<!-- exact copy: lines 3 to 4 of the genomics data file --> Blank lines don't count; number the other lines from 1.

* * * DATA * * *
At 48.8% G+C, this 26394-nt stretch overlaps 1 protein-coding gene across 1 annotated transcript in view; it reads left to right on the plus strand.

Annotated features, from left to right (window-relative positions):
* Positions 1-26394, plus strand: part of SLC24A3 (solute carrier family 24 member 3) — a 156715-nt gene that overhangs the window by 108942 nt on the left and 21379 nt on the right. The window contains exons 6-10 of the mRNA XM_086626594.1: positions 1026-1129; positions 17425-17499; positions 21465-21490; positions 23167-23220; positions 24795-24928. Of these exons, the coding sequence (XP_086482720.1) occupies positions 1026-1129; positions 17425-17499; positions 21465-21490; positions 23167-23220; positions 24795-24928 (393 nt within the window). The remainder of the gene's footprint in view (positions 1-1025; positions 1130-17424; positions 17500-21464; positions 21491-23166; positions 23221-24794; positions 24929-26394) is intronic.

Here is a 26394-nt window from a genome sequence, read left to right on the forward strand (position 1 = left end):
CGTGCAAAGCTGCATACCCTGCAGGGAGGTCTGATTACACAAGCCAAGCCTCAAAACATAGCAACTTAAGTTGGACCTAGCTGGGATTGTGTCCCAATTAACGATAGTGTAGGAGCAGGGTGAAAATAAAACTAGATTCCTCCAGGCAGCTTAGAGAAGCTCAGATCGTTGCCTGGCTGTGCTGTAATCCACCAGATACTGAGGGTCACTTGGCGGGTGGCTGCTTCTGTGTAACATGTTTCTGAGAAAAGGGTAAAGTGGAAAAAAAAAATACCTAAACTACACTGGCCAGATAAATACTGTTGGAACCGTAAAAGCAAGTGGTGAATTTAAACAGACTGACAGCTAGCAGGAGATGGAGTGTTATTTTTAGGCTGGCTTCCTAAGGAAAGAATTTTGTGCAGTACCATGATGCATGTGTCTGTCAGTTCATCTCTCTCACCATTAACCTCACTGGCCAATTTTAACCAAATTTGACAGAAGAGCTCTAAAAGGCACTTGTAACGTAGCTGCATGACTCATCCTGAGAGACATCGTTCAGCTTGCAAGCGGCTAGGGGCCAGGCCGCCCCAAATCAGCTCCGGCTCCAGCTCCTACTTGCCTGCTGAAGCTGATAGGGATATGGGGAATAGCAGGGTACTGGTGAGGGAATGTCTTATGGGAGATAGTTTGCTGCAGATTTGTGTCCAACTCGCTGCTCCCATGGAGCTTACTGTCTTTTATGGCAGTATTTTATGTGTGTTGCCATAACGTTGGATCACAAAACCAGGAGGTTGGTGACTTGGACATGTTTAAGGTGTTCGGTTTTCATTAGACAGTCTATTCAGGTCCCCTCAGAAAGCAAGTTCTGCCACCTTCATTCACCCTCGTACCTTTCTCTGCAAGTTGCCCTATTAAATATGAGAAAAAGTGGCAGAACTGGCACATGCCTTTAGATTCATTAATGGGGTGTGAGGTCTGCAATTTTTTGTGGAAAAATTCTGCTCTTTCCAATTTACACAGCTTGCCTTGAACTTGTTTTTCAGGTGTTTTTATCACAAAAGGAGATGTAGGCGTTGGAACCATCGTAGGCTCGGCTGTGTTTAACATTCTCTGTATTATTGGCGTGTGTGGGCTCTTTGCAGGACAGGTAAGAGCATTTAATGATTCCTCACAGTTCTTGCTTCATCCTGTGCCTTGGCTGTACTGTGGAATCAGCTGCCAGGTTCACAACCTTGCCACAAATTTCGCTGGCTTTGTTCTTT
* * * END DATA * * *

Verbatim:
* Positions 1-26394, plus strand: part of SLC24A3 (solute carrier family 24 member 3) — a 156715-nt gene that overhangs the window by 108942 nt on the left and 21379 nt on the right. The window contains exons 6-10 of the mRNA XM_086626594.1: positions 1026-1129; positions 17425-17499; positions 21465-21490; positions 23167-23220; positions 24795-24928. Of these exons, the coding sequence (XP_086482720.1) occupies positions 1026-1129; positions 17425-17499; positions 21465-21490; positions 23167-23220; positions 24795-24928 (393 nt within the window). The remainder of the gene's footprint in view (positions 1-1025; positions 1130-17424; positions 17500-21464; positions 21491-23166; positions 23221-24794; positions 24929-26394) is intronic.

Here is a 26394-nt window from a genome sequence, read left to right on the forward strand (position 1 = left end):